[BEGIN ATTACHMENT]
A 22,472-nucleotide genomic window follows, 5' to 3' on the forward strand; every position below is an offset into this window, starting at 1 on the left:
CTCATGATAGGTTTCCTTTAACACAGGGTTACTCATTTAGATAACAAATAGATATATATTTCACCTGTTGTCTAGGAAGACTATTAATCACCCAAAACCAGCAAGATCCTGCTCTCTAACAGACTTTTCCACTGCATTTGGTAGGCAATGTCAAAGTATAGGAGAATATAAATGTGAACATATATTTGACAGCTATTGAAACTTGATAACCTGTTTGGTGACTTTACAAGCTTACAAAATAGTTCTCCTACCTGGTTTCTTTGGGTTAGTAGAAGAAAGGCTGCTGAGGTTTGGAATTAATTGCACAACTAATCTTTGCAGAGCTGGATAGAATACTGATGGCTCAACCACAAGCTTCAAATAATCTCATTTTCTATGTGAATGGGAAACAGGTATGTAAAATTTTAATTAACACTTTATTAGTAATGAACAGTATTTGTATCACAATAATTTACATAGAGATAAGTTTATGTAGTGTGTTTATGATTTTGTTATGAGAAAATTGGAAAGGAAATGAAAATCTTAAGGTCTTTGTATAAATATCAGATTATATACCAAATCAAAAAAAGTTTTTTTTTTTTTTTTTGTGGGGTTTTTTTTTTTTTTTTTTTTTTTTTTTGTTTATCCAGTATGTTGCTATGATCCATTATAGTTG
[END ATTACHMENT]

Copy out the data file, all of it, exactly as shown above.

A 22,472-nucleotide genomic window follows, 5' to 3' on the forward strand; every position below is an offset into this window, starting at 1 on the left:
CTCATGATAGGTTTCCTTTAACACAGGGTTACTCATTTAGATAACAAATAGATATATATTTCACCTGTTGTCTAGGAAGACTATTAATCACCCAAAACCAGCAAGATCCTGCTCTCTAACAGACTTTTCCACTGCATTTGGTAGGCAATGTCAAAGTATAGGAGAATATAAATGTGAACATATATTTGACAGCTATTGAAACTTGATAACCTGTTTGGTGACTTTACAAGCTTACAAAATAGTTCTCCTACCTGGTTTCTTTGGGTTAGTAGAAGAAAGGCTGCTGAGGTTTGGAATTAATTGCACAACTAATCTTTGCAGAGCTGGATAGAATACTGATGGCTCAACCACAAGCTTCAAATAATCTCATTTTCTATGTGAATGGGAAACAGGTATGTAAAATTTTAATTAACACTTTATTAGTAATGAACAGTATTTGTATCACAATAATTTACATAGAGATAAGTTTATGTAGTGTGTTTATGATTTTGTTATGAGAAAATTGGAAAGGAAATGAAAATCTTAAGGTCTTTGTATAAATATCAGATTATATACCAAATCAAAAAAAGTTTTTTTTTTTTTTTTTGTGGGGTTTTTTTTTTTTTTTTTTTTTTTTTTTGTTTATCCAGTATGTTGCTATGATCCATTATAGTTG